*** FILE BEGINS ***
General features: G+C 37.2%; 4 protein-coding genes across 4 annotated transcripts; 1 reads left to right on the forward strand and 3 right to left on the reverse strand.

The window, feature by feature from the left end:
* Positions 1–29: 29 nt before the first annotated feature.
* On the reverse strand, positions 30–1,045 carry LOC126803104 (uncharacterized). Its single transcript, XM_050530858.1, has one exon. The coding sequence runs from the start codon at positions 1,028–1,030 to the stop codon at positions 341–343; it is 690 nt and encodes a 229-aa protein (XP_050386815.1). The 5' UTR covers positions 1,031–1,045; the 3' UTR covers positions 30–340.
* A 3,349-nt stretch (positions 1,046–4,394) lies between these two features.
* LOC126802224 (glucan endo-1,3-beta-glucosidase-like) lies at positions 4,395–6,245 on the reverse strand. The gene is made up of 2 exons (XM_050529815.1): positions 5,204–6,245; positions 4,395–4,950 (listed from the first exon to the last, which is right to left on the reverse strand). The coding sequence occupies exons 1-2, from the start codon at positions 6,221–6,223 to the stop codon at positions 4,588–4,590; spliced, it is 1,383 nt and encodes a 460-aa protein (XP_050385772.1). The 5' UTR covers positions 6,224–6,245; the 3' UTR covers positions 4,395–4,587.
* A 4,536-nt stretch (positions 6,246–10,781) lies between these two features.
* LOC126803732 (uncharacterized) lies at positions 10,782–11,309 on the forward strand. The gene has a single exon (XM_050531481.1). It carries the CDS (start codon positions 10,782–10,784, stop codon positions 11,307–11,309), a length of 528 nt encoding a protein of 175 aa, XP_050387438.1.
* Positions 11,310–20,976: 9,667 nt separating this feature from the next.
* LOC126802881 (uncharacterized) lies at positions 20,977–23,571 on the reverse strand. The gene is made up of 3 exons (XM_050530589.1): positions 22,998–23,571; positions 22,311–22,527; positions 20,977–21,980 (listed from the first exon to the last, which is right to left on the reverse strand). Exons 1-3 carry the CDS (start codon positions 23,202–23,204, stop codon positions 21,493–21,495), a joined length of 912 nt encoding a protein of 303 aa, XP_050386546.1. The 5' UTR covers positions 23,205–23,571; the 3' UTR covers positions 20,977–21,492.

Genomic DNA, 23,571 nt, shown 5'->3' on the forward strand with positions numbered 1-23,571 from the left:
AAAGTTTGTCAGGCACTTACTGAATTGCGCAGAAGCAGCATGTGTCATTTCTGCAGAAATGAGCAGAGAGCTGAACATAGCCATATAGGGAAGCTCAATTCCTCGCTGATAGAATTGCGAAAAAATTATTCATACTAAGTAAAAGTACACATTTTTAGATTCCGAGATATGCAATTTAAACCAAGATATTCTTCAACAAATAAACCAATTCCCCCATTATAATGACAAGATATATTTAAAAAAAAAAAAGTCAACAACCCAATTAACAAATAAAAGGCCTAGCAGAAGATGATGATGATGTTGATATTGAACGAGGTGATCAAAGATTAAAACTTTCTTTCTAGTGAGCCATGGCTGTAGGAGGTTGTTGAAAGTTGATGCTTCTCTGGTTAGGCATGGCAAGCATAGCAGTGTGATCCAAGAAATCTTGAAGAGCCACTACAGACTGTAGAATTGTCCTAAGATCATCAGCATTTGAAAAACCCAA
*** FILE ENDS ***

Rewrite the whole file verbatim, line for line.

General features: G+C 37.2%; 4 protein-coding genes across 4 annotated transcripts; 1 reads left to right on the forward strand and 3 right to left on the reverse strand.

The window, feature by feature from the left end:
* Positions 1–29: 29 nt before the first annotated feature.
* On the reverse strand, positions 30–1,045 carry LOC126803104 (uncharacterized). Its single transcript, XM_050530858.1, has one exon. The coding sequence runs from the start codon at positions 1,028–1,030 to the stop codon at positions 341–343; it is 690 nt and encodes a 229-aa protein (XP_050386815.1). The 5' UTR covers positions 1,031–1,045; the 3' UTR covers positions 30–340.
* A 3,349-nt stretch (positions 1,046–4,394) lies between these two features.
* LOC126802224 (glucan endo-1,3-beta-glucosidase-like) lies at positions 4,395–6,245 on the reverse strand. The gene is made up of 2 exons (XM_050529815.1): positions 5,204–6,245; positions 4,395–4,950 (listed from the first exon to the last, which is right to left on the reverse strand). The coding sequence occupies exons 1-2, from the start codon at positions 6,221–6,223 to the stop codon at positions 4,588–4,590; spliced, it is 1,383 nt and encodes a 460-aa protein (XP_050385772.1). The 5' UTR covers positions 6,224–6,245; the 3' UTR covers positions 4,395–4,587.
* A 4,536-nt stretch (positions 6,246–10,781) lies between these two features.
* LOC126803732 (uncharacterized) lies at positions 10,782–11,309 on the forward strand. The gene has a single exon (XM_050531481.1). It carries the CDS (start codon positions 10,782–10,784, stop codon positions 11,307–11,309), a length of 528 nt encoding a protein of 175 aa, XP_050387438.1.
* Positions 11,310–20,976: 9,667 nt separating this feature from the next.
* LOC126802881 (uncharacterized) lies at positions 20,977–23,571 on the reverse strand. The gene is made up of 3 exons (XM_050530589.1): positions 22,998–23,571; positions 22,311–22,527; positions 20,977–21,980 (listed from the first exon to the last, which is right to left on the reverse strand). Exons 1-3 carry the CDS (start codon positions 23,202–23,204, stop codon positions 21,493–21,495), a joined length of 912 nt encoding a protein of 303 aa, XP_050386546.1. The 5' UTR covers positions 23,205–23,571; the 3' UTR covers positions 20,977–21,492.

Genomic DNA, 23,571 nt, shown 5'->3' on the forward strand with positions numbered 1-23,571 from the left:
AAAGTTTGTCAGGCACTTACTGAATTGCGCAGAAGCAGCATGTGTCATTTCTGCAGAAATGAGCAGAGAGCTGAACATAGCCATATAGGGAAGCTCAATTCCTCGCTGATAGAATTGCGAAAAAATTATTCATACTAAGTAAAAGTACACATTTTTAGATTCCGAGATATGCAATTTAAACCAAGATATTCTTCAACAAATAAACCAATTCCCCCATTATAATGACAAGATATATTTAAAAAAAAAAAAGTCAACAACCCAATTAACAAATAAAAGGCCTAGCAGAAGATGATGATGATGTTGATATTGAACGAGGTGATCAAAGATTAAAACTTTCTTTCTAGTGAGCCATGGCTGTAGGAGGTTGTTGAAAGTTGATGCTTCTCTGGTTAGGCATGGCAAGCATAGCAGTGTGATCCAAGAAATCTTGAAGAGCCACTACAGACTGTAGAATTGTCCTAAGATCATCAGCATTTGAAAAACCCAA